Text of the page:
| | Contending |
| ------------
| A |
---------- | |
| | | |
| Inactive | |(b) | (a)
| | | |
---------- | |
A | V
| ------------
| | Active |
--------------| Non |
(c) | Contending |
A task can be in one of the following states:
- ActiveContending: if it is ready for execution (or executing);
- ActiveNonContending: if it just blocked and has not yet surpassed the 0-lag
- Inactive: if it is blocked and has surpassed the 0-lag time.
State transitions:
(a) When a task blocks, it does not become immediately inactive since its
bandwidth cannot be immediately reclaimed without breaking the
real-time guarantees. It therefore enters a transitional state called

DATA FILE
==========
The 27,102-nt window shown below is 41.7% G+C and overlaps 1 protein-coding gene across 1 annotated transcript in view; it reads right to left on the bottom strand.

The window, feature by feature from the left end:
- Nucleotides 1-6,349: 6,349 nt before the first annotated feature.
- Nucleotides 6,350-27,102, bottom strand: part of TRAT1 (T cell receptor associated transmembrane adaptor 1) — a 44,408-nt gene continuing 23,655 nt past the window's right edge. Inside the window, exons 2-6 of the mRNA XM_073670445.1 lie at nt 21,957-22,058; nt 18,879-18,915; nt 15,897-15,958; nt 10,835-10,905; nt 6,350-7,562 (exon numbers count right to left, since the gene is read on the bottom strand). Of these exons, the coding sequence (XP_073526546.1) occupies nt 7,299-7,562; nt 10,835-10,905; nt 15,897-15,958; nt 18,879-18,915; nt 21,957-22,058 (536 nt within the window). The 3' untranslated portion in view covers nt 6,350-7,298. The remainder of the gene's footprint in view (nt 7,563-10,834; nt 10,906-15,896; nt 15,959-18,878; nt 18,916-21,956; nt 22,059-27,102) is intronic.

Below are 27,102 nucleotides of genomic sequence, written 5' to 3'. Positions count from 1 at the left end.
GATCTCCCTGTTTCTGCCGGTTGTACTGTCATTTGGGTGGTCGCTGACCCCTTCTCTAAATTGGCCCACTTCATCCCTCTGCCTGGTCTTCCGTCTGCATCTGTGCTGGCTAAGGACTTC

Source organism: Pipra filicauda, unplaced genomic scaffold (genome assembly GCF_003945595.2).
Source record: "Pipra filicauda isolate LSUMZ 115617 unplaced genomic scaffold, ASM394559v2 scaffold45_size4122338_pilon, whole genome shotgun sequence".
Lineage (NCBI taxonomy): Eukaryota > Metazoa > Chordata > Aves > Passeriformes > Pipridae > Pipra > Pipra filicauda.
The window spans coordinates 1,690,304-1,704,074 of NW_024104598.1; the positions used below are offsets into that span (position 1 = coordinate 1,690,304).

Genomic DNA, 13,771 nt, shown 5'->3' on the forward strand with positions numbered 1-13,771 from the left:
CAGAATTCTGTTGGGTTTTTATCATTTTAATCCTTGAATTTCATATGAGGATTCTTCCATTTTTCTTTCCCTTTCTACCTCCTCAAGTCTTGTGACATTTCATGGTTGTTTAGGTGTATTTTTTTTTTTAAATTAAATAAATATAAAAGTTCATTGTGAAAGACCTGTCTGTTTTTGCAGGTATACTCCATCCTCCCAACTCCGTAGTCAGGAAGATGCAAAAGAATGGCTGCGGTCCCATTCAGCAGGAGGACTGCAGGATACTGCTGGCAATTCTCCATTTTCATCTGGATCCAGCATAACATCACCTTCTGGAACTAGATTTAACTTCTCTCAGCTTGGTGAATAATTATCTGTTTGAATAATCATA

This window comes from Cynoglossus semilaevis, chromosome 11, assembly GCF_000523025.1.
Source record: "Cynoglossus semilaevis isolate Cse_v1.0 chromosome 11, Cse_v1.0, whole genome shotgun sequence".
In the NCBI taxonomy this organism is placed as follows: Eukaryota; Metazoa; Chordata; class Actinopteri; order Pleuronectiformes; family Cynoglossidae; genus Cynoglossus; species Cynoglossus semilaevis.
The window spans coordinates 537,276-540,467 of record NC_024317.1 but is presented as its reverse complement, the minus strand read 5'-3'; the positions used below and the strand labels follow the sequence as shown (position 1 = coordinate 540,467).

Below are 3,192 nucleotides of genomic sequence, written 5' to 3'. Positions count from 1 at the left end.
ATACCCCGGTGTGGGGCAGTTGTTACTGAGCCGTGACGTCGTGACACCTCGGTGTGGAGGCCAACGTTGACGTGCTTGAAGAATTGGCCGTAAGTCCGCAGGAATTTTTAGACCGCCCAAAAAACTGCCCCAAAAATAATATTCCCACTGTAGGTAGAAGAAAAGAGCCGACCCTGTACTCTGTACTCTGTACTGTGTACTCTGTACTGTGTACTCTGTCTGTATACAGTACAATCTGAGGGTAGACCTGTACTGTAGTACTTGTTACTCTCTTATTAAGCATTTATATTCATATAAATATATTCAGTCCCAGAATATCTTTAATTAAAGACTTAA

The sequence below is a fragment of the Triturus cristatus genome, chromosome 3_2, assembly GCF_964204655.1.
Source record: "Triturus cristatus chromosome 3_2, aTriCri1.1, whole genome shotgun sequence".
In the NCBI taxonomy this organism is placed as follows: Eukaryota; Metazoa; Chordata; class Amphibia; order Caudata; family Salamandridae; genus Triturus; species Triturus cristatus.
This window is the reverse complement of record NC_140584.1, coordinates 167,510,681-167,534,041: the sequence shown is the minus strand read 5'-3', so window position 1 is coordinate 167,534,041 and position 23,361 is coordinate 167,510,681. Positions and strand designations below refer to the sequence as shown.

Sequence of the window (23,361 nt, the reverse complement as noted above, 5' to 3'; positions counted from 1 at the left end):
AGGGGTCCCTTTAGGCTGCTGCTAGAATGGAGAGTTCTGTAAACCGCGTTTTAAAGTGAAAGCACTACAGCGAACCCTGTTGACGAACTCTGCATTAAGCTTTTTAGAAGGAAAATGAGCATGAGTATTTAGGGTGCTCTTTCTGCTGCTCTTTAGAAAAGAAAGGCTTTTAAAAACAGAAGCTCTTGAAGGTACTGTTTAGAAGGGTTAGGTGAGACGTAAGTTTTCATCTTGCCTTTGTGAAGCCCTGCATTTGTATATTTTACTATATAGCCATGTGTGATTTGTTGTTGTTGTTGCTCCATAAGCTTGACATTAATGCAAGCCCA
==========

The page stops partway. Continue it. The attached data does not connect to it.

ActiveNonContending. The scheduler arms the "inactive timer" to fire at
the 0-lag time, when the task's bandwidth can be reclaimed without
breaking the real-time guarantees.
The 0-lag time for a task entering the ActiveNonContending state is
computed as
(runtime * dl_period)
deadline - ---------------------
where runtime is the remaining runtime, while dl_runtime and dl_period
are the reservation parameters.
(b) If the task wakes up before the inactive timer fires, the task re-enters
the ActiveContending state and the "inactive timer" is canceled.
In addition, if the task wakes up on a different runqueue, then
the task's utilization must be removed from the previous runqueue's active
utilization and must be added to the new runqueue's active utilization.
In order to avoid races between a task waking up on a runqueue while the
"inactive timer" is running on a different CPU, the "dl_non_contending"